SARATOGA COUNTY — Saratoga County supervisors on have approved a new sewer bill discount policy intended to help restaurants weather the pandemic, though some supervisors said the policy will help some establishments without offering any assistance to others.
The vote by county supervisors at their monthly meeting on Tuesday means restaurants that are billed directly by the sewer district for their sewer service will receive a 50-percent discount on their sewer bills in 2021. The sewer charge appears as a line on the county/town tax bills each business will receive in early January.
“A lot of restaurants are in trouble due to the pandemic,” Mechanicville Supervisor Tom Richardson said in introducing the idea last week. “Many were closed for months and many are limited to 50-percent capacity. In the next month or so outdoor dining will probably close due to weather. This is an opportunity for the Sewer District to alleviate some of the pain.”
At a special meeting on Wednesday in Mechanicville, the Sewer District commissioners agreed to the change the supervisors had requested, though with some reservations about it not helping restaurants that don’t receive a bill directly from the Sewer Commission.
“I want this to be fair to all the restaurants in the county, but we need to work on that,” said Sewer Commission Chairman Wayne Howe.
The new policy would save 78 free-standing or anchor-tenant restaurants that are billed by the sewer district an average of $2,000. But many other restaurants — ones, for example, that are tenants of shopping centers and malls — won’t see the benefit, because they aren’t billed directly. Restaurants in Saratoga Springs also wouldn’t see any direct discount, because they are billed for sewer use by the city, not the county.
Restaurants don’t actually pay a bill based on their sewage use, since most commercial properties don’t have a meter. They pay in multiples of what a single-family home would pay, based on estimates. Some restaurant owners have argued for a discount because COVID restrictions have reduced their seating capacity by 50 percent — but even if that limit were lifted, much of the public remains reluctant to dine indoors, leaving restaurants suffering from what some economists have called “demand shock.”
The new policy was approved in a 17-6 vote, with several supervisors who voted in favor saying they hope to see it expanded in the future to cover more restaurants. Richardson argued that while other ideas are worth studying, a decision is needed now because of the pressure to get 2021 budgets and tax rates done.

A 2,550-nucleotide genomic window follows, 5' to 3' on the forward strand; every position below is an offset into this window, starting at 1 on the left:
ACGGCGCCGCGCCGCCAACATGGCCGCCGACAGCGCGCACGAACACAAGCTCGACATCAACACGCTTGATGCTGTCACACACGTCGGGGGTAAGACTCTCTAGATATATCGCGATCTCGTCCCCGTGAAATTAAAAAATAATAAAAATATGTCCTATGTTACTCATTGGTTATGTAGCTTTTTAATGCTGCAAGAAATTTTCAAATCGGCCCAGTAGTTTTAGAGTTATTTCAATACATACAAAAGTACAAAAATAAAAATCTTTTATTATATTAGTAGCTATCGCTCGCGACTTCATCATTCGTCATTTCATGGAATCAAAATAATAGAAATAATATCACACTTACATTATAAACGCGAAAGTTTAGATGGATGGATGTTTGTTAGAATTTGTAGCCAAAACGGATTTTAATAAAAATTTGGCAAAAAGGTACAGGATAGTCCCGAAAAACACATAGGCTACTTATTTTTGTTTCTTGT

“If we don’t pass this resolution today, these 78 restaurants will lose out when their tax bills come out,” Richardson told fellow supervisors on Tuesday. He acknowledged, though, that he would like to see the program expanded to aid more restaurants.
The discounts would cost the Sewer District about $165,000 in lost revenue, a loss Sewer District Executive Director Daniel Rourke said the district is able to absorb by drawing money from its fund balance. The 2021 tentative Sewer District budget hasn’t been released yet, but the 2020 budget totaled nearly $25 million.
Even though more than one-third of the restaurants that would benefit are located in Clifton Park, both county supervisors who represent the town voted against adopting the policy because they think it is unfair to restaurants that don’t receive a discounted bill.
“Unfortunately only restaurants are mentioned here,” said Town Supervisor Phil Barrett. “There are many sectors of our economy that have been impacted” by the pandemic.
“I’m further concerned that only some restaurants are deemed eligible, by criteria that are questionable,” Barrett said. “It created an unfair advantage for some. … Do it right, or don’t do It at all.”
Clifton Park Supervisor Jonathan Schopf said about half of the restaurants that would benefit are chain restaurants, and was bothered that restaurants with large commercial landlords wouldn’t get the benefit. “I can’t support it,” he said.
“The problem it’s a slippery slope when we enact a policy like this,” said Moreau Supervisor Todd Kusnierz, who also voted against it. “It doesn’t help restaurants that aren’t in the sewer district. I would like for additional time to come up with a plan that aids a greater number of businesses.”
Also voting against adoption were supervisors Eric Connolly of Ballston, Alan Grattidge of Charlton and Richard Lucia of Corinth.
At Wednesday’s Sewer Commission meeting at the sewage treatment plant in Halfmoon, Rourke told the commissioners that the district would like to expand the discount program to more restaurants, but it will require making adjustments to the way the Sewer District bills for its services. “Unfortunately we’re just not ready to do a program like that, but it’s feasible,” Rourke said.
“We want to help as many people as we possibly can,” said Richardson, who attended the Sewer Commission meeting.
The 2021 sewer rates, which will now include the new policy, aren’t yet final. The Sewer Commission will hold a public hearing on the rates at 9 a.m. Thursday, Nov. 5, at the county supervisors’ boardroom in Ballston Spa, and may adopt the rates immediately after that. Rates aren’t final, though, until adopted by the county Board of Supervisors, usually in mid-December.
The Gazette monitored both the Board of Supervisors meeting and the Sewer Commission meeting by phone because of pandemic restrictions of public gatherings.